Basil InstinctI’m Eve Angelotta, head chef at Miracolo, the Italian Restaurant on Market Square at the center of Quaker Hills, Pennsylvania. We’re forty minutes north of Philly. My nonna, Maria Pia Angelotta, who actually owns the restaurant, will try to tell you Miracolo’s the only restaurant in town. “Technically, cara mia,” she says slyly, “the others call themselves eateries, creperies, taverns, and cafes.” Then she thumps her chests grandly. “We,” she insists, “are the only restaurant.” If you want to know how I spend a typical day, you just got a dose: mostly I spent it trying to make sense of my nonna. And keep her out of my kitchen.

In that second account of my Adventures in Cooking, Basil Instinct, you will discover what happens when my nonna is allowed unleashed back in the kitchen at Miracolo. My cooking cousins, Landon and Choo Choo, and I had to let her do it. She was invited to join Belfiere, a 200-year-old, secret, all-female cooking society, and she had to prepare a meal for the members. Violent weather systems make less of a mess. So, on that day at least, I was busy keeping an eye on the breakables. Sadly, I overlooked a member of the restaurant staff, who wound up murdered. On the very day of Nonna’s special dinner. It was all I could do to keep grandmothers and corpses comfortably far apart.

When investigating murder isn’t cutting into my work day at Miracolo, what do I do? Sometimes it seems like I all I do is sleep, prep for the evening’s menu and then cook it, with the help of my beloved cousin Landon. He and I will occasionally “dish,” and I don’t mean delicious Italian fare, over our favorite Scotch across the street at Jolly’s Pub. When the work day is over and the restaurant has closed. At those times, Landon and I cover our respective dating lives – this takes surprisingly long considering how non-existent they are – and the ever popular topic, What To Do About Nonna.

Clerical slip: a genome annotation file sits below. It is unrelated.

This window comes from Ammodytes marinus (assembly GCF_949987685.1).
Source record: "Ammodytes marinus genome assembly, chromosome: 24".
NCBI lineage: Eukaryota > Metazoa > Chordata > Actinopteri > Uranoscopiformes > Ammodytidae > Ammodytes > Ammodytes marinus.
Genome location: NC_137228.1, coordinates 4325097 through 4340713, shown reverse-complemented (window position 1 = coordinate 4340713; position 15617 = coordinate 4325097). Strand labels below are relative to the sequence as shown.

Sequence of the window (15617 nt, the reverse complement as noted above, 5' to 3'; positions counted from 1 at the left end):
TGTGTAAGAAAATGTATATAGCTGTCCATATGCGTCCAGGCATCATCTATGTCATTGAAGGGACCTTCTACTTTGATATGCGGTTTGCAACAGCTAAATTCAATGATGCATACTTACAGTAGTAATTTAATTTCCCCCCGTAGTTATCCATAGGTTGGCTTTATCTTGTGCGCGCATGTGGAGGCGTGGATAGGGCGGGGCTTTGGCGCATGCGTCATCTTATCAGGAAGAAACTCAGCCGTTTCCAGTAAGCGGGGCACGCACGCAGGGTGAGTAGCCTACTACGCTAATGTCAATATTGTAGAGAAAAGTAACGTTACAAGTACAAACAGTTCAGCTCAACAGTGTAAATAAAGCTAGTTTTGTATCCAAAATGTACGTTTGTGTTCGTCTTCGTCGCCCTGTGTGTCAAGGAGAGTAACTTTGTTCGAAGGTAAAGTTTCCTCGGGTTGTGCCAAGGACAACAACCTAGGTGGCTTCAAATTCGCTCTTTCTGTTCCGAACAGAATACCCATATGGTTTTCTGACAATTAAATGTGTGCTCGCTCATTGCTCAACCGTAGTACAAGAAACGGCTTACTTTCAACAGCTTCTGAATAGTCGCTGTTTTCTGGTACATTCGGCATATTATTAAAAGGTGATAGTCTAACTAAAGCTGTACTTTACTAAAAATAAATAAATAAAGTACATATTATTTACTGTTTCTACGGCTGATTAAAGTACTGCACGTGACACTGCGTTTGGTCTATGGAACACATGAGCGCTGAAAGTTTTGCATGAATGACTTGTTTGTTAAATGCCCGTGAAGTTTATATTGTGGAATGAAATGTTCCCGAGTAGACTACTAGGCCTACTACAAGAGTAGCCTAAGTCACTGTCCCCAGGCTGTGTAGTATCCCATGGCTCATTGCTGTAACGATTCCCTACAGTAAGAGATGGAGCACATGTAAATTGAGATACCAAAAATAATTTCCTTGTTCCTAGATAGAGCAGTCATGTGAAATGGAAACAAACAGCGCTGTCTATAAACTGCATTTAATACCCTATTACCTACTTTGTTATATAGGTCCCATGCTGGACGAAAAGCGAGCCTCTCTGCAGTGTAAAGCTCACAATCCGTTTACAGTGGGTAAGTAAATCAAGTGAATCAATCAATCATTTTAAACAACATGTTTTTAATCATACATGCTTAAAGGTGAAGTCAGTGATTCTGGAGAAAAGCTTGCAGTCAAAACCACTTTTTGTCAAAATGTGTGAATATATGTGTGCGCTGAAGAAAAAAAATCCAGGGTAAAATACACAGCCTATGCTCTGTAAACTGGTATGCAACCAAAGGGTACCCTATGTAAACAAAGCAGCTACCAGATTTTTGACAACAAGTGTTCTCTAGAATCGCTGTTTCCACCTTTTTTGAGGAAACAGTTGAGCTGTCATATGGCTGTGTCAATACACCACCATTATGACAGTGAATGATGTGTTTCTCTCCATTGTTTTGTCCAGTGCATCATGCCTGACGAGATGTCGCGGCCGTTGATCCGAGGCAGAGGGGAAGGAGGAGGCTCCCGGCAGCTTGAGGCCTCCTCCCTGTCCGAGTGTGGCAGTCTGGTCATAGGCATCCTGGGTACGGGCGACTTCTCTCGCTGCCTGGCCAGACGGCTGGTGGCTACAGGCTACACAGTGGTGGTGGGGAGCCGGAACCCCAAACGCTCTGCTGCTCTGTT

Aside from time with Landon, both in and out of the Miracolo kitchen, I try to find reasons to hire my lawyer, the handsome Joe Beck, to attend to my legal needs (without getting into too much trouble, you understand), and I try to figure out ways to get rid of my annoying cousin Kayla Angelotta, the organic farmer who provides Miracolo with a lot of its produce. Mind you, I don’t mean “get rid of” Kayla in a permanent way – although that would certainly increase my face-to-face time with Joe Beck – just in a temporary, creative way from one week to the next. Some way that doesn’t affect the delivery of our produce. Because I’m pretty sure it’s the fact that I can’t make sense of how she farms in hot pink shorts overalls that makes me wish I had learned Nonna’s Evil Eye – and not at all the fact that she brags about her fling with Joe Beck.

Choo Choo tells my I could teach another Basic Cooking Skills class at the local career center as a way of staying out of Kayla’s orbit. “She should stay out of mine!” I yell as I hurl my cheese grater at him. To appreciate that, you’ll have to see what he’s talking about in Basil Instinct. And right now, well, it’s back to work for me. We open at five, and I’ve got a veal alla milanese on the menu this evening. Maybe you’ll stop by?


You can read more about Eve in Basil Instinct, the second book in the “Miracolo” mystery series, published by Pocket Books. The first book in the series is You Cannoli Die Once. Books are available at retail and online booksellers.

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Meet the author
SHELLEY COSTA grew up in Garwood, NJ, which is probably how she came to love and understand small towns enough to write about them. When she graduated from Rutgers, she took a job in book publishing in midtown Manhattan and did the Mary Tyler Moore thing, tossing her hat in the air. She moved to Cleveland for graduate school in English, where she met her husband, raised her family, wrote and published short stories, and took a job teaching creative writing part-time at the Cleveland Institute of Art. Her last big adventure was two years ago when she and her family did a six-day canoe trip in the Canadian wilderness. Her contribution to this out-of-her-comfort-zone trip was to pack fifteen rolls of toilet paper.

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